The local chapter of the Media Institute of Southern Africa has described the closure of MalawiÃƒÂ¢Ã¢â€šÂ¬Ã¢â€žÂ¢s Chronicle Newspaper as a very sad event, writes Samuel Makaka.
Speaking to Journalism.co.za, Misa national director Innocent Chitosi said that the paper had contributed greatly to the democratisation process in Malawi.
The owner and managing editor of the Chronicle, Rob Jamieson, said his paper had to close in January because of what he said was the continuous poaching of his staff by the Guardian Newspaper, widely believed to be owned by State House.
ÃƒÂ¢Ã¢â€šÂ¬Ã…â€œState House has been stealing my reporters because my paper is critical of government faults and by taking away my strong reporters the Chronicle is weakened,ÃƒÂ¢Ã¢â€šÂ¬Ã‚Â he said.
He said he was formulating a plan to make sure this problem does not recur when he begins publishing again.
In responding, Guardian editor Chikumbutso Ntumodzi said: ÃƒÂ¢Ã¢â€šÂ¬Ã…â€œWe donÃƒÂ¢Ã¢â€šÂ¬Ã¢â€žÂ¢t steal other peopleÃƒÂ¢Ã¢â€šÂ¬Ã¢â€žÂ¢s employees, we employ those who apply and qualify for the jobs regardless of where they come from.ÃƒÂ¢Ã¢â€šÂ¬Ã‚Â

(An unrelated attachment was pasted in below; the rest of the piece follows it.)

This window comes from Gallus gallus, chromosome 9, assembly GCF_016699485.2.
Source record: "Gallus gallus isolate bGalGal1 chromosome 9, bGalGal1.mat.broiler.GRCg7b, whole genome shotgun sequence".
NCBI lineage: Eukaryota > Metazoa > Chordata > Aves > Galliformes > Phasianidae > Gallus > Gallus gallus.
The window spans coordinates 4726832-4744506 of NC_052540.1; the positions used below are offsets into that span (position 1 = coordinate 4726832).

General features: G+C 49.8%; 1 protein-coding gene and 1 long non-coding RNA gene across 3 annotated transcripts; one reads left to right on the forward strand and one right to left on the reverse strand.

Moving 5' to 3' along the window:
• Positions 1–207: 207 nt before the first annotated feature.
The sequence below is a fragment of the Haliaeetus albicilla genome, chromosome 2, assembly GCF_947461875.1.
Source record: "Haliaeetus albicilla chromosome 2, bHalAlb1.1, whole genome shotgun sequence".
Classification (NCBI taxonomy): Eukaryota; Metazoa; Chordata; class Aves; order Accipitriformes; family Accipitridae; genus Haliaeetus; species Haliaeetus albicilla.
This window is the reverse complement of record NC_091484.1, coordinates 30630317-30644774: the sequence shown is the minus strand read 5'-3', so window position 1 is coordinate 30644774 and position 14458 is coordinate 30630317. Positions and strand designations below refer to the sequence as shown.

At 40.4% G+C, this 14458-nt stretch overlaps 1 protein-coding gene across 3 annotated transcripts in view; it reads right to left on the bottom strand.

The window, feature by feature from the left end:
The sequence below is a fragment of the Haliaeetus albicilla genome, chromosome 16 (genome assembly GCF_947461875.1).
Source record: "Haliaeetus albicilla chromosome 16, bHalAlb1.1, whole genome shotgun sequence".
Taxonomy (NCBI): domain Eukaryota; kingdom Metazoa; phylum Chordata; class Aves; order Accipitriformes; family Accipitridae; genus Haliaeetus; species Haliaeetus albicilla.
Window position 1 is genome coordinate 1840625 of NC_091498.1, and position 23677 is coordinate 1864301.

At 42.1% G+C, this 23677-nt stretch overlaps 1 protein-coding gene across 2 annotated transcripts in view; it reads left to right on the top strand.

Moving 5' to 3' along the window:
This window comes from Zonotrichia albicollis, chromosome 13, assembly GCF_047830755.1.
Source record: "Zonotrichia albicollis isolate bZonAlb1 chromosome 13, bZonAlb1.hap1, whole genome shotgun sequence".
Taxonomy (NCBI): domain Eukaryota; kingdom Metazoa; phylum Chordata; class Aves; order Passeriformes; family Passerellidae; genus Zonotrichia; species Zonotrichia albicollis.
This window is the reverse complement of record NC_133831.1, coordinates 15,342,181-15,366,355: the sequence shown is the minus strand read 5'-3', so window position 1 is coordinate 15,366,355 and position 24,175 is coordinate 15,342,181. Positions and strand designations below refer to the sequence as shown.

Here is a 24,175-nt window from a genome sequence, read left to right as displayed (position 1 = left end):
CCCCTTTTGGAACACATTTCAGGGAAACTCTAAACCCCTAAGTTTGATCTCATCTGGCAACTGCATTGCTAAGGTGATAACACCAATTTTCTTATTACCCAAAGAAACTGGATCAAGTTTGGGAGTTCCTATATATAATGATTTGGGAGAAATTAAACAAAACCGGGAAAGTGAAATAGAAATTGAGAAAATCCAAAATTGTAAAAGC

Chitosi commented that in a free market economy anyone can employ anybody.
He added that there are several unemployed journalists as more people have been trained than the market can absorb.
Asked to comment on rumours that he has closed the paper because he intends joining politics, Jamieson said: ÃƒÂ¢Ã¢â€šÂ¬Ã…â€œI cannot rule out that possibility but I am not seriously considering that at the moment. And it is not true that I have stopped publishing because my interest is in politics.ÃƒÂ¢Ã¢â€šÂ¬Ã‚Â
He said many politicians use their papers for political purposes so there was no need for him to stop publishing his paper.